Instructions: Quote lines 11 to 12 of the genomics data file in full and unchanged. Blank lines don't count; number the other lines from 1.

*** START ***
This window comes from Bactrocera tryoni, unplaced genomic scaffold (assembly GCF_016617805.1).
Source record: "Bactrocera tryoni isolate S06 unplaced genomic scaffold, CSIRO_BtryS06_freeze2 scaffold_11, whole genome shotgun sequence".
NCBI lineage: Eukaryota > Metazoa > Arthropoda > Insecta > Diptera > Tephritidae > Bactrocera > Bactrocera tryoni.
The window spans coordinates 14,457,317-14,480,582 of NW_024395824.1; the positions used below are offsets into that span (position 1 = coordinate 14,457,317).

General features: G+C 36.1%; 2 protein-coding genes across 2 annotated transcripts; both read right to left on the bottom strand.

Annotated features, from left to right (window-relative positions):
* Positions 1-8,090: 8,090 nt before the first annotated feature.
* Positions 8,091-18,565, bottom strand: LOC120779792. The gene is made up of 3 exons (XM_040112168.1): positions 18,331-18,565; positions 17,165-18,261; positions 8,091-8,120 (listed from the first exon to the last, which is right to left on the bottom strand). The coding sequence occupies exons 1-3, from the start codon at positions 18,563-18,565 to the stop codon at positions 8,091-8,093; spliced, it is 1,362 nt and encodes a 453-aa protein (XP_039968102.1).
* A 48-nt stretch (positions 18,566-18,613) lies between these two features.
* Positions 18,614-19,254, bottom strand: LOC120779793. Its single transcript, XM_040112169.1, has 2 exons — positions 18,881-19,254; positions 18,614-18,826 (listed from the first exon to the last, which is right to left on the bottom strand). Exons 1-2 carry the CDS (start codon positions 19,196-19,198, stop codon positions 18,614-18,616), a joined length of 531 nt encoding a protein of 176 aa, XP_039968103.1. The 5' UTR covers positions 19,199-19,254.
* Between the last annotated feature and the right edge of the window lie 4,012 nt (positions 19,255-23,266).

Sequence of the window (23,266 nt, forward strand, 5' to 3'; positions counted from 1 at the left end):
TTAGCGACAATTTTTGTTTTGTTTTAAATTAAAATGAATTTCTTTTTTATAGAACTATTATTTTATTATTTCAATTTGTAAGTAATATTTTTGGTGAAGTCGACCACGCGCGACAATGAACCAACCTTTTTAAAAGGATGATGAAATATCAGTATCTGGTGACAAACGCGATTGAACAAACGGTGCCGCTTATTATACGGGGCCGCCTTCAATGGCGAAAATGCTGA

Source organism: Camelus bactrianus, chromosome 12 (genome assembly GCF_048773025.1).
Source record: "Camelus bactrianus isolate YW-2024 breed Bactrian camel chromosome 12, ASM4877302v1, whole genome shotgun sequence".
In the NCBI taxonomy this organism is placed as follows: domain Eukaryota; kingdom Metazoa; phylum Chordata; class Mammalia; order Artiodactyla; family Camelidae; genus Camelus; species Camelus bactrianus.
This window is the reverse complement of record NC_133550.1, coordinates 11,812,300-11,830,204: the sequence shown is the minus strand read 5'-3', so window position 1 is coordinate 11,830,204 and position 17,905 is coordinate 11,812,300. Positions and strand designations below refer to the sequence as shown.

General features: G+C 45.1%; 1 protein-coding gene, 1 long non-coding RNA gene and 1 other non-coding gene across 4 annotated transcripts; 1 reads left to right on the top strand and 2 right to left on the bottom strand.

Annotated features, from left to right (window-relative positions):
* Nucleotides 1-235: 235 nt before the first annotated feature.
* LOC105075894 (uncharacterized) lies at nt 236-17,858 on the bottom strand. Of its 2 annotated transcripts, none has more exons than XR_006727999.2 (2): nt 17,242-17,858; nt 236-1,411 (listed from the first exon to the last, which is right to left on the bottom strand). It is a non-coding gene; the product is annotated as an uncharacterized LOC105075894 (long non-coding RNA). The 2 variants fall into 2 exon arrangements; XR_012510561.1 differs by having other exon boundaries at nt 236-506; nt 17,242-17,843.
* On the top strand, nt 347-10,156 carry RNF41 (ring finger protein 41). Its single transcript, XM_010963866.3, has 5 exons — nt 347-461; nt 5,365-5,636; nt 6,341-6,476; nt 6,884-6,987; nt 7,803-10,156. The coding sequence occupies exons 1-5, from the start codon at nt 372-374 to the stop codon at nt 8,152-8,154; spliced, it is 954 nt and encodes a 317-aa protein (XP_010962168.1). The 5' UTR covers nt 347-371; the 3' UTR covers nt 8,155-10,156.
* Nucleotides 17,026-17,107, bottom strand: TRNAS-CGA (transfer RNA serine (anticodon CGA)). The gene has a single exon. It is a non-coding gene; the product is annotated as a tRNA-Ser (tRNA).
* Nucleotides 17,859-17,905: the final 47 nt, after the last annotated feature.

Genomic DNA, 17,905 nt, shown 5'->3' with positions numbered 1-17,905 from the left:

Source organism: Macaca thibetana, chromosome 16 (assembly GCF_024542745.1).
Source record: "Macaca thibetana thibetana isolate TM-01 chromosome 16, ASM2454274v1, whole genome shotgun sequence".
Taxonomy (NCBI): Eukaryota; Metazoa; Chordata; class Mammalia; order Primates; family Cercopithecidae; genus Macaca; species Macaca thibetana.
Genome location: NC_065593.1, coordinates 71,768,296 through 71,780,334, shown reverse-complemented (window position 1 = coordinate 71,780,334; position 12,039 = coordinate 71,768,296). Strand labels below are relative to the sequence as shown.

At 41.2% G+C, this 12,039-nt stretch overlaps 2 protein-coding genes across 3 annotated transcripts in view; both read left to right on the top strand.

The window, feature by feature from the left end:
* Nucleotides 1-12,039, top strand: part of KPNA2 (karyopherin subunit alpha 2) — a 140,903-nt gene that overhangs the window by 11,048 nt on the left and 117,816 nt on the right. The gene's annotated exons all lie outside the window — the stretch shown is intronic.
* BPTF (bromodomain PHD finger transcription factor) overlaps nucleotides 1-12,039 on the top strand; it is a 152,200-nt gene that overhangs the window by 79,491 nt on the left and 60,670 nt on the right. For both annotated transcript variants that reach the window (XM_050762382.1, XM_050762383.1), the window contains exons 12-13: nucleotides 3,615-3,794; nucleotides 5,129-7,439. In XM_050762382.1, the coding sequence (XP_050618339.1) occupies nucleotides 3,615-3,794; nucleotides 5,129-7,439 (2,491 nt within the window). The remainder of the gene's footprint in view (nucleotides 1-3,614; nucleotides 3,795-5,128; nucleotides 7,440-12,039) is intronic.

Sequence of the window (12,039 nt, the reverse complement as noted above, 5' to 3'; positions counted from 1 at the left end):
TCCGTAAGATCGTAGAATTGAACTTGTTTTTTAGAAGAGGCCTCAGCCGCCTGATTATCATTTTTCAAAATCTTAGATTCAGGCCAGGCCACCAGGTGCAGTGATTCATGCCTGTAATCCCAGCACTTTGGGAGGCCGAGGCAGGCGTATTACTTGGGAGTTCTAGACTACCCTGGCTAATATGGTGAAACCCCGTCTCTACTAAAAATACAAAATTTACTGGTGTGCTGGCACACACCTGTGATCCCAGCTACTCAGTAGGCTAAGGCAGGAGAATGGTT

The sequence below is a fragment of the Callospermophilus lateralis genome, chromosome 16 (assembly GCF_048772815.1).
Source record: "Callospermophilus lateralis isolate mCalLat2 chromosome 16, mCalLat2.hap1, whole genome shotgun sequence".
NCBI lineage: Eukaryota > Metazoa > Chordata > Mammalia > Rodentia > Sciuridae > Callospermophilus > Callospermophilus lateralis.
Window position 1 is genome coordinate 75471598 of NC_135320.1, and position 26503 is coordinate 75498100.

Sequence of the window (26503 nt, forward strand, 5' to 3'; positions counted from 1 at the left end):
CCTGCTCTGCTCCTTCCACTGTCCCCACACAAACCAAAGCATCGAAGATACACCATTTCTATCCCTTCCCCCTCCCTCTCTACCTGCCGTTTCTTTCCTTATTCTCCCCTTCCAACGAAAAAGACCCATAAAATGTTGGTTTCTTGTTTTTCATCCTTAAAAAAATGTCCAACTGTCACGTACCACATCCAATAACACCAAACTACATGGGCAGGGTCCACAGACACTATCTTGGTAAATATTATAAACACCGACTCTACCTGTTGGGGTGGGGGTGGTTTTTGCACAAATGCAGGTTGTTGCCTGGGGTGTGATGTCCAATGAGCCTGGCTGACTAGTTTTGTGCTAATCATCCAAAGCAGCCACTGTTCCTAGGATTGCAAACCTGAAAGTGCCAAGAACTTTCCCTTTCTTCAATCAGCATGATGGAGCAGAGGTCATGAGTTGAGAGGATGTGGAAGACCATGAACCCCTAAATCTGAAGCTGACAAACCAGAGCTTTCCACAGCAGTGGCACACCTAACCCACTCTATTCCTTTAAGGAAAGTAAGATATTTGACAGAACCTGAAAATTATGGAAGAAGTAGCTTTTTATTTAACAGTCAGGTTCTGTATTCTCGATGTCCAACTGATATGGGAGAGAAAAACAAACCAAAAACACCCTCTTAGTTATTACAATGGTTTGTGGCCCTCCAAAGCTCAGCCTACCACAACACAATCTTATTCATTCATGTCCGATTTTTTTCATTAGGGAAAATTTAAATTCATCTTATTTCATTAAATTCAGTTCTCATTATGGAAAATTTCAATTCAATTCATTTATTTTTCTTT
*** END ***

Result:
* Between the last annotated feature and the right edge of the window lie 4,012 nt (positions 19,255-23,266).

Sequence of the window (23,266 nt, forward strand, 5' to 3'; positions counted from 1 at the left end):